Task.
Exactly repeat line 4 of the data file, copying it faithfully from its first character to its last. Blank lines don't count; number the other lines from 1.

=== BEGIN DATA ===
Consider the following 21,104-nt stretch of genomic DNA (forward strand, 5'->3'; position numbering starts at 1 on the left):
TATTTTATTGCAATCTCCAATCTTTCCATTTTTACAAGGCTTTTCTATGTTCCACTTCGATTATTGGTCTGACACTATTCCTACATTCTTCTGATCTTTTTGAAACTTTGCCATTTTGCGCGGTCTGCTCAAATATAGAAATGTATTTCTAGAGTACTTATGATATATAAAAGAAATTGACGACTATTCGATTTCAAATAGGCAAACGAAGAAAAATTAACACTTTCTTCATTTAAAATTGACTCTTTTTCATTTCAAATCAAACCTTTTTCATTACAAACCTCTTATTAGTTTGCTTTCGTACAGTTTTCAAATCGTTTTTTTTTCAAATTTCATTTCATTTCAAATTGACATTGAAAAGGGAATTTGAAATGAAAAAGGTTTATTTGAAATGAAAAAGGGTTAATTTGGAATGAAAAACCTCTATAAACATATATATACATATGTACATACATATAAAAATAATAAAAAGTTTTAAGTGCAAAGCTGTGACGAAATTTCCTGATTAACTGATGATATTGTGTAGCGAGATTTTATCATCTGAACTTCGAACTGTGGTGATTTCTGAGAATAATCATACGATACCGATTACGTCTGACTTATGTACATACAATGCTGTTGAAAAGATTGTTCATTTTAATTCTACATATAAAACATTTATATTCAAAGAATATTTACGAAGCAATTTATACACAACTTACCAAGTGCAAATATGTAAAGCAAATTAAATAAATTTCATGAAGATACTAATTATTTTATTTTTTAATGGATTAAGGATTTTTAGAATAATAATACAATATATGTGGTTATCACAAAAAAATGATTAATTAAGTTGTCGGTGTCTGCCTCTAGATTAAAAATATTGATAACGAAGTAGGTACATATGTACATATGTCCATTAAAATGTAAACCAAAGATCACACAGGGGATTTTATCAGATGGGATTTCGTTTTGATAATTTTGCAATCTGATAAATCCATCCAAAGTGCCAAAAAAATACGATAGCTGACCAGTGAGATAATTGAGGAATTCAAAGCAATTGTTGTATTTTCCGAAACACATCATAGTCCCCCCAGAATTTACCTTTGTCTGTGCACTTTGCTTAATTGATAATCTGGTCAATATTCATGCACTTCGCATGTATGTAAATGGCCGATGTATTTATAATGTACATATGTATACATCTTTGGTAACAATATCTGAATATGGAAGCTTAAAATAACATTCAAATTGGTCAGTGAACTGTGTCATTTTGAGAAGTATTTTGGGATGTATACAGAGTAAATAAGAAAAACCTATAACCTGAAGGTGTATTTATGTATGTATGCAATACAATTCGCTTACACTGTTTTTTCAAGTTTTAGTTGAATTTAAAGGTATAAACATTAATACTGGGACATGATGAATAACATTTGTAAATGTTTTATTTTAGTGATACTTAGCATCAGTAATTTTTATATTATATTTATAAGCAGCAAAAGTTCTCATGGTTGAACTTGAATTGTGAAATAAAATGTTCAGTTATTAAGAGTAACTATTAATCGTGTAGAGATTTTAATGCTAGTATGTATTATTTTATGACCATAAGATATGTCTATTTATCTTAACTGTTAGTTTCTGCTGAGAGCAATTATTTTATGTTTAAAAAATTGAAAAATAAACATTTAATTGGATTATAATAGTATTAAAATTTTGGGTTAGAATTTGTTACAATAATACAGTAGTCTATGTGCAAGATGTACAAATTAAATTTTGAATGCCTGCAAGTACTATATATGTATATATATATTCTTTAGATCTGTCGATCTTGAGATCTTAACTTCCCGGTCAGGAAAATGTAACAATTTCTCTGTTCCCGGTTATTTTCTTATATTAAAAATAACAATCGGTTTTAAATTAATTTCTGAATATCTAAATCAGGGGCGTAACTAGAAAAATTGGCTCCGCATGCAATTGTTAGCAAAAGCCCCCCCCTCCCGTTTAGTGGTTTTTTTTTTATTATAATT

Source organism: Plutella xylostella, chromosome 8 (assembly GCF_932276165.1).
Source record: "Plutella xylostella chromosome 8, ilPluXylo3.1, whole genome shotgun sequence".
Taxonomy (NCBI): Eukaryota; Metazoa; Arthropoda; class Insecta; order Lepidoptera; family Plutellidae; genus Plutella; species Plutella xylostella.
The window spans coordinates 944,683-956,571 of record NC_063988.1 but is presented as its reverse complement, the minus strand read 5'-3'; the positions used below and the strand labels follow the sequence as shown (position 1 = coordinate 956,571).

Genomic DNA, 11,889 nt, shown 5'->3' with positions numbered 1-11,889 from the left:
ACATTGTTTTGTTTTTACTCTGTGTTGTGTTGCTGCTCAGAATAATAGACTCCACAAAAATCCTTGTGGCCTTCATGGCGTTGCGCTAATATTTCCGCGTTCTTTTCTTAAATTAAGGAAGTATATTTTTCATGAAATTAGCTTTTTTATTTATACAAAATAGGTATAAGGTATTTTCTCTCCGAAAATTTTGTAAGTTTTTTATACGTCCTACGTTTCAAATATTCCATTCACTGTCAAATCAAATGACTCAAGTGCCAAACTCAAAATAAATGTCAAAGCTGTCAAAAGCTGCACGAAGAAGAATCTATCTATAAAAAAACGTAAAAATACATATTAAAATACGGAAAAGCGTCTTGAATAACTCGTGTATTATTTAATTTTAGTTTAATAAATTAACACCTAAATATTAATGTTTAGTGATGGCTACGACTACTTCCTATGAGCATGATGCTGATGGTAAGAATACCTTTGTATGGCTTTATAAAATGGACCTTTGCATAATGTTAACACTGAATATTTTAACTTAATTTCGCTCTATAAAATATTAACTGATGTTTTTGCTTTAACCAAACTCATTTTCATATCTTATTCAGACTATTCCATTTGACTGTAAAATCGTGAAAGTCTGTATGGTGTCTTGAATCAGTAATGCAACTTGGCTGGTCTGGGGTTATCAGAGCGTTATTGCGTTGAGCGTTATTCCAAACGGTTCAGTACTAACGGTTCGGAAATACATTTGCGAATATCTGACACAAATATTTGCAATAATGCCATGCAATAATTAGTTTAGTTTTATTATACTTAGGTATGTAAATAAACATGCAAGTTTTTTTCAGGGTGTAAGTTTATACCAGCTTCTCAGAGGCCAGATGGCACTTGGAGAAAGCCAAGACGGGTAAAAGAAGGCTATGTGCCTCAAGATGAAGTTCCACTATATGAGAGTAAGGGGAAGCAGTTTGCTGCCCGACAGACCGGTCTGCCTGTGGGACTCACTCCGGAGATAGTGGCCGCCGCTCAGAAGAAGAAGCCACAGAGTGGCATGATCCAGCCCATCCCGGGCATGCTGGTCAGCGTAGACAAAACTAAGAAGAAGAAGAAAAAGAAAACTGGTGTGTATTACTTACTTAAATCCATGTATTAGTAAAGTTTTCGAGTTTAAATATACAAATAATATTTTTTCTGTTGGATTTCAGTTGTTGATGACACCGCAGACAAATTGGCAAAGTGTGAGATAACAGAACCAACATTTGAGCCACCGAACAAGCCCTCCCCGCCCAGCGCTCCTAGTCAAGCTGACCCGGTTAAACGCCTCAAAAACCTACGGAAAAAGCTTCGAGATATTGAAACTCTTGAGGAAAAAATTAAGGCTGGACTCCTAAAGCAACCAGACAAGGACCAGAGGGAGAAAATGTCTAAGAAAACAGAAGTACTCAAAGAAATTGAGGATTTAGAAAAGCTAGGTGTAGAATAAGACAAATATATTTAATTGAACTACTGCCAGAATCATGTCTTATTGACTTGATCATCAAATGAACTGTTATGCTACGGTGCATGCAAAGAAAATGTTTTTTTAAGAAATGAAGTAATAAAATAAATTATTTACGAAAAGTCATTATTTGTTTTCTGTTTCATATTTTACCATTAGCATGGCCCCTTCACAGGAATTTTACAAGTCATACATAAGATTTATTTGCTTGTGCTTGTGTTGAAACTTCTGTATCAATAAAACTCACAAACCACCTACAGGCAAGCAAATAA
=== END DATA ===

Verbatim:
Source record: "Plutella xylostella chromosome 8, ilPluXylo3.1, whole genome shotgun sequence".